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In a hypothetical election...Battier Blows Away Competition

It's the year 2035, and thanks to the genius of modern technology, Americans can now vote for anyone-dead or alive-for president of the United States.

At Duke University, a banner is placed over the Bryan Center walkway, proclaiming... "Shane Battier for President!"

It's not as far-fetched as it sounds, at least not for some Blue Devils.

"When I see Shane on the basketball court, I just think he's a natural leader," said sophomore Jason Levine. "He seems like a diplomat, and frankly..., in my opinion, Shane's as good a choice as any."

Levine isn't alone. In this futuristic election, Battier could garner more votes than any of the normal party candidates.

Even Vice President for Student Affairs Sue Wasiolek sees potential for Battier to be the next Bill Bradley.

"He has been such a remarkable ambassador for Duke and for higher education," she said. "I think he can be a leader far beyond Duke. He has my vote without even campaigning."

Not all Blue Devils are voting for athletes, however. A fair number still think their ideal president would be a political veteran, and with a slight lead over the others, former President John F. Kennedy is edging out the competition.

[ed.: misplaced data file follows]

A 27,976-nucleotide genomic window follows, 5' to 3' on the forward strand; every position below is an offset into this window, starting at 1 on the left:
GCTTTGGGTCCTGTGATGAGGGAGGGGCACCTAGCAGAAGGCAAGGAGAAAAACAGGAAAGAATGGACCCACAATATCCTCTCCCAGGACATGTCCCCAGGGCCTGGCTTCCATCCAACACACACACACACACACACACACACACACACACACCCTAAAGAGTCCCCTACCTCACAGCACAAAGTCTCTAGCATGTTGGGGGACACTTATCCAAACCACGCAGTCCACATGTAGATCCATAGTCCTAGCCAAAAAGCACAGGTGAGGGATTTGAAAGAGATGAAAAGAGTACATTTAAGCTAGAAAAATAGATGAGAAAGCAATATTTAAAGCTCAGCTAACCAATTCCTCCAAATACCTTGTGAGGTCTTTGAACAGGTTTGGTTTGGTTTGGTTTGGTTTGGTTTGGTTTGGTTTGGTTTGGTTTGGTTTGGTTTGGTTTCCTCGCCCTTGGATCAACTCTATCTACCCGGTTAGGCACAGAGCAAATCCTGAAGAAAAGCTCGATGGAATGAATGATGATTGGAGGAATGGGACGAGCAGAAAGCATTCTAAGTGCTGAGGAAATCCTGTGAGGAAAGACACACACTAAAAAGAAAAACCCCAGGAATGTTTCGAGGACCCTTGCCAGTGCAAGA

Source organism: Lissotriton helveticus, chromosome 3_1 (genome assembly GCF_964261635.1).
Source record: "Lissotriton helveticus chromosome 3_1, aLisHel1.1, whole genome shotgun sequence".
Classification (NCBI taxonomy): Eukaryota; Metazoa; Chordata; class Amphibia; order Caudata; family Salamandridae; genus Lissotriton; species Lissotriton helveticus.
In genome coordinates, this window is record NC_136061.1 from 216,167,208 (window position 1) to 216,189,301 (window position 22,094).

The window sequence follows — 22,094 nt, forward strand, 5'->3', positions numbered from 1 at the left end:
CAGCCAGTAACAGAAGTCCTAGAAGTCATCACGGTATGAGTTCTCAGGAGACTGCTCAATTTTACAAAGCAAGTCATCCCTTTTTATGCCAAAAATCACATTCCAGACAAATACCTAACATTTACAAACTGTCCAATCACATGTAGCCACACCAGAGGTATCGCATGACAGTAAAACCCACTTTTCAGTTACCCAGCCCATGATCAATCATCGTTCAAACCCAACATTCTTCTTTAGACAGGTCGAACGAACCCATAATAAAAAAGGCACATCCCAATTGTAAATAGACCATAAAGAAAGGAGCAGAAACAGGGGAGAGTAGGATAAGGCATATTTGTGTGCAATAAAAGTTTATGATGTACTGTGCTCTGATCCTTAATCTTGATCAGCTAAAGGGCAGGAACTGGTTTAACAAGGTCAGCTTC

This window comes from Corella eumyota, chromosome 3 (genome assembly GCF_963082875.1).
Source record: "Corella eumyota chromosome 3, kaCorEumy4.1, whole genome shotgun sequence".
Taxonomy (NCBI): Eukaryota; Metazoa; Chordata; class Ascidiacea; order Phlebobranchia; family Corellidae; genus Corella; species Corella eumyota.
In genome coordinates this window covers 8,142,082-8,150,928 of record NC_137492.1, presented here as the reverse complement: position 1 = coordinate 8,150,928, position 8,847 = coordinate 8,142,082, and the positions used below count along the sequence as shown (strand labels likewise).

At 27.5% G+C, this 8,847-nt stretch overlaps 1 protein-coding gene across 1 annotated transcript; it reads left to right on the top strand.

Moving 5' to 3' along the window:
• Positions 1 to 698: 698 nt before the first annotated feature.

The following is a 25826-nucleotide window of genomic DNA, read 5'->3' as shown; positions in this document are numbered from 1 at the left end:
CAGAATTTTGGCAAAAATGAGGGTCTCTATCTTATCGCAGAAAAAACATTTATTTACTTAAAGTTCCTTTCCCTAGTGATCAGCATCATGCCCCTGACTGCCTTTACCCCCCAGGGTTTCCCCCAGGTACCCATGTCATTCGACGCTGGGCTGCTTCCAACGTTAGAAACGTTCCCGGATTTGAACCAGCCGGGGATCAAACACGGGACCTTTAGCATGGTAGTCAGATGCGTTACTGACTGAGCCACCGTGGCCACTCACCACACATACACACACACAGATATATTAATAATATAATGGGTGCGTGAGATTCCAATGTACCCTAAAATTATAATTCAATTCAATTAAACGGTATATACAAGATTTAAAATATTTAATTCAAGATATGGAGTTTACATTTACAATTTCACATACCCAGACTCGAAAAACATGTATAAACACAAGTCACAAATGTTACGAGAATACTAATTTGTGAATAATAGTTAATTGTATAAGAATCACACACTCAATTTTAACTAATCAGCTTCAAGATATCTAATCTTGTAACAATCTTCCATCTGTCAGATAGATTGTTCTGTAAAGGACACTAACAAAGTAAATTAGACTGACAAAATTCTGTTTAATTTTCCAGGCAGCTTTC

"He had the passion, commitment to justice and integrity to help move the nation, and the world, to a better place," said Dean of the Faculty of Arts and Sciences William Chafe.

John Aldrich, chair of the political science department, is also a Kennedy fan-but he prefers the president's brother, Robert. Aldrich said he regretted not being able to vote Robert Kennedy to the presidency.

"He had the toughness... and brains and political savvy to be president, but in 1968 he was just growing into having the heart and courage of his convictions.... That gave him the greatest chance to both heal and lead our country though a very difficult period."

The urge to vote for a president capable of withstanding crisis is not atypical.

Jerry Hough, a political science professor currently teaching a course called "The American Presidency," imagines many Americans will do just that in the coming election.


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